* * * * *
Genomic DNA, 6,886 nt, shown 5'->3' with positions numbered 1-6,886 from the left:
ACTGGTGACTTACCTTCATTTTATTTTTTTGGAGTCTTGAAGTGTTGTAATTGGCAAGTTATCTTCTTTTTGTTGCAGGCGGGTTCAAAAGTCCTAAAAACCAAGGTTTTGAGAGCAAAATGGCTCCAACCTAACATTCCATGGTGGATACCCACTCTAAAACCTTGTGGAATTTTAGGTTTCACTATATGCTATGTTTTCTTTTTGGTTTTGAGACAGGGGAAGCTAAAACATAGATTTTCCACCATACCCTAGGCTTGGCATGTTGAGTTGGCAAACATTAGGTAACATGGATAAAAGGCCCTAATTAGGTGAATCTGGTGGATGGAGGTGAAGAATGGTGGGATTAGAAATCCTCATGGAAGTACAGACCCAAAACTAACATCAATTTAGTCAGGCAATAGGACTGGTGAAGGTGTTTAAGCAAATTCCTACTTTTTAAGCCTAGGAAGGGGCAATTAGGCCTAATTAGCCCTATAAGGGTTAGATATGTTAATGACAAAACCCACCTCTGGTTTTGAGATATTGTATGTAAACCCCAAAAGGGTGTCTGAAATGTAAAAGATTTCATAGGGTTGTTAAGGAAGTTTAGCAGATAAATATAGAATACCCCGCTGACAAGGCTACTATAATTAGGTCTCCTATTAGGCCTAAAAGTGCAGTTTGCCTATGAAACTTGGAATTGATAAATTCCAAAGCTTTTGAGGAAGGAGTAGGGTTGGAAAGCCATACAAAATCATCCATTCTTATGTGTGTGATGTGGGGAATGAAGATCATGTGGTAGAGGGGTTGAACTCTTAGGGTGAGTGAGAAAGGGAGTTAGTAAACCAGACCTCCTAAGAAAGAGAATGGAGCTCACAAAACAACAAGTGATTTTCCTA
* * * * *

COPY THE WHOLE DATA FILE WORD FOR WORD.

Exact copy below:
Genomic DNA, 6,886 nt, shown 5'->3' with positions numbered 1-6,886 from the left:
ACTGGTGACTTACCTTCATTTTATTTTTTTGGAGTCTTGAAGTGTTGTAATTGGCAAGTTATCTTCTTTTTGTTGCAGGCGGGTTCAAAAGTCCTAAAAACCAAGGTTTTGAGAGCAAAATGGCTCCAACCTAACATTCCATGGTGGATACCCACTCTAAAACCTTGTGGAATTTTAGGTTTCACTATATGCTATGTTTTCTTTTTGGTTTTGAGACAGGGGAAGCTAAAACATAGATTTTCCACCATACCCTAGGCTTGGCATGTTGAGTTGGCAAACATTAGGTAACATGGATAAAAGGCCCTAATTAGGTGAATCTGGTGGATGGAGGTGAAGAATGGTGGGATTAGAAATCCTCATGGAAGTACAGACCCAAAACTAACATCAATTTAGTCAGGCAATAGGACTGGTGAAGGTGTTTAAGCAAATTCCTACTTTTTAAGCCTAGGAAGGGGCAATTAGGCCTAATTAGCCCTATAAGGGTTAGATATGTTAATGACAAAACCCACCTCTGGTTTTGAGATATTGTATGTAAACCCCAAAAGGGTGTCTGAAATGTAAAAGATTTCATAGGGTTGTTAAGGAAGTTTAGCAGATAAATATAGAATACCCCGCTGACAAGGCTACTATAATTAGGTCTCCTATTAGGCCTAAAAGTGCAGTTTGCCTATGAAACTTGGAATTGATAAATTCCAAAGCTTTTGAGGAAGGAGTAGGGTTGGAAAGCCATACAAAATCATCCATTCTTATGTGTGTGATGTGGGGAATGAAGATCATGTGGTAGAGGGGTTGAACTCTTAGGGTGAGTGAGAAAGGGAGTTAGTAAACCAGACCTCCTAAGAAAGAGAATGGAGCTCACAAAACAACAAGTGATTTTCCTA